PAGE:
In World War I German and British bombers sometimes faced a few dozen light machine-guns defending the target. In World War II Luftwaffe Stuka dive-bombers braved the combined fire of over 1,000 anti-aircraft guns to sink several capital ships at Kronstadt in the Gulf of Finland. In World War I hundreds of thousands of German troops fought months to gain ground measured in yards. During World War II, eighty-five Fallschirmjäger captured one of the world's strongest fortifications at Fort Eben Emael, Belgium - manned by 1,200 defenders - in only eighteen hours in May 1940.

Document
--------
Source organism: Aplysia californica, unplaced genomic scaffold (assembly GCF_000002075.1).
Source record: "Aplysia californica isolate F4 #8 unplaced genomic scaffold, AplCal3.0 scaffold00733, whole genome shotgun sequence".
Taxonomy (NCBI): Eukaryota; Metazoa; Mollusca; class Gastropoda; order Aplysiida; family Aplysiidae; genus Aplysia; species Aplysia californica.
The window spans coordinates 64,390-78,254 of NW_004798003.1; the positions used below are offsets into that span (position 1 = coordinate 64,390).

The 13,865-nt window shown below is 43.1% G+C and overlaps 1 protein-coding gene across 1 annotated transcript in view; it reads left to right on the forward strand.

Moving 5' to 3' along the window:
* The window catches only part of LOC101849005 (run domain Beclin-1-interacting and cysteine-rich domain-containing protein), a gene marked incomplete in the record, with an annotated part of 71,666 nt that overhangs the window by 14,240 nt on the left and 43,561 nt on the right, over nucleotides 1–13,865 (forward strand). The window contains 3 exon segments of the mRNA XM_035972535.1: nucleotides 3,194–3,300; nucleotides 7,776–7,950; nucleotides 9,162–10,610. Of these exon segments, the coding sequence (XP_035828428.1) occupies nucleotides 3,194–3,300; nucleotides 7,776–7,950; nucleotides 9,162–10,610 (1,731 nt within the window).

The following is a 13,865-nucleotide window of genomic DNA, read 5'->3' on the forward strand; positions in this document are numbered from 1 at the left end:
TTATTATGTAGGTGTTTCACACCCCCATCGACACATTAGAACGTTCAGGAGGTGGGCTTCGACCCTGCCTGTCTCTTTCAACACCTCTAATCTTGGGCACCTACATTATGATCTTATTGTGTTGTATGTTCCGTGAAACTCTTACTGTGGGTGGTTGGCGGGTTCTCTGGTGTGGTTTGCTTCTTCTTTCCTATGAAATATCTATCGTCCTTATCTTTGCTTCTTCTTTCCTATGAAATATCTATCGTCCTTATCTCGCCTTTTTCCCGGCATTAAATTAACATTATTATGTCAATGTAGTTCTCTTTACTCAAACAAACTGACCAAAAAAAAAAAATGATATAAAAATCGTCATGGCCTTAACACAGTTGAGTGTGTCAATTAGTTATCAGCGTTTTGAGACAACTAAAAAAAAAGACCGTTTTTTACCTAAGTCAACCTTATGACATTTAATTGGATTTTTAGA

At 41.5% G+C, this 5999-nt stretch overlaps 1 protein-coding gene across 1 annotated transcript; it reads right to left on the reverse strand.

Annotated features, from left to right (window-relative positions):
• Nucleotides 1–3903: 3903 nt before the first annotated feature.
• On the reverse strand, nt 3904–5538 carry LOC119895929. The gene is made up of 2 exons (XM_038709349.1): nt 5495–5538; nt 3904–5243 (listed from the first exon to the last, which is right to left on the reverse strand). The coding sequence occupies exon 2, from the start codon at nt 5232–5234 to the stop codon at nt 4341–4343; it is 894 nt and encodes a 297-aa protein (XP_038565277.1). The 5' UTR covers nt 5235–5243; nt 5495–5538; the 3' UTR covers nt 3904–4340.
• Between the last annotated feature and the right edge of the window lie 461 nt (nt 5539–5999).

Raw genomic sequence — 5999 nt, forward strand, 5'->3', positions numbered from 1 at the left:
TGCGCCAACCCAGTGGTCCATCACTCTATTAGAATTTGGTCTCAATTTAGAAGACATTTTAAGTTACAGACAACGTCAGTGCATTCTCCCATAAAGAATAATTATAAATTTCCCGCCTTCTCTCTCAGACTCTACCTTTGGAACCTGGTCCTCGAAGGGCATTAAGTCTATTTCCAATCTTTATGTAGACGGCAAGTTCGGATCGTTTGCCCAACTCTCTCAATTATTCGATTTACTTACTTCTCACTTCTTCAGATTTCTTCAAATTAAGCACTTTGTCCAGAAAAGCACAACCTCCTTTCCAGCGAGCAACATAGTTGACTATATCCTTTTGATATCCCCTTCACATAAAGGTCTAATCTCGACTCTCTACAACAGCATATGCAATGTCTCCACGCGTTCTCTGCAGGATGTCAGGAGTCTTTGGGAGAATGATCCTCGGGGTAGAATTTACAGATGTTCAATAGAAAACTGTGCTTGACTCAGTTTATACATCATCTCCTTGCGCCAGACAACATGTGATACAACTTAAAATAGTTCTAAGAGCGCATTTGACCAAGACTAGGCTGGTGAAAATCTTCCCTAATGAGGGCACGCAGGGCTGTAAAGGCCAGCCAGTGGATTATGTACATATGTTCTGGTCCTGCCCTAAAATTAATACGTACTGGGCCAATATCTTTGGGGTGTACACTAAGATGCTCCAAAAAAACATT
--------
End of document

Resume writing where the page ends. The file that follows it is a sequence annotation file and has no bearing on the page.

As a result of these and many other deeds of valor, some 1,785 Luftwaffe officers and enlisted men won the Knight's Cross of the Iron Cross - World War II Germany's highest decoration for bravery. This is their story through the eyes of the commanders of 113 of these men, as recorded in their official efficiency reports contained here.
Volume 1 contains detailed biographies and official efficiency and promotion reports for fifty-three Knight's Cross winners, as well as biographies for sixty-seven rating commanders.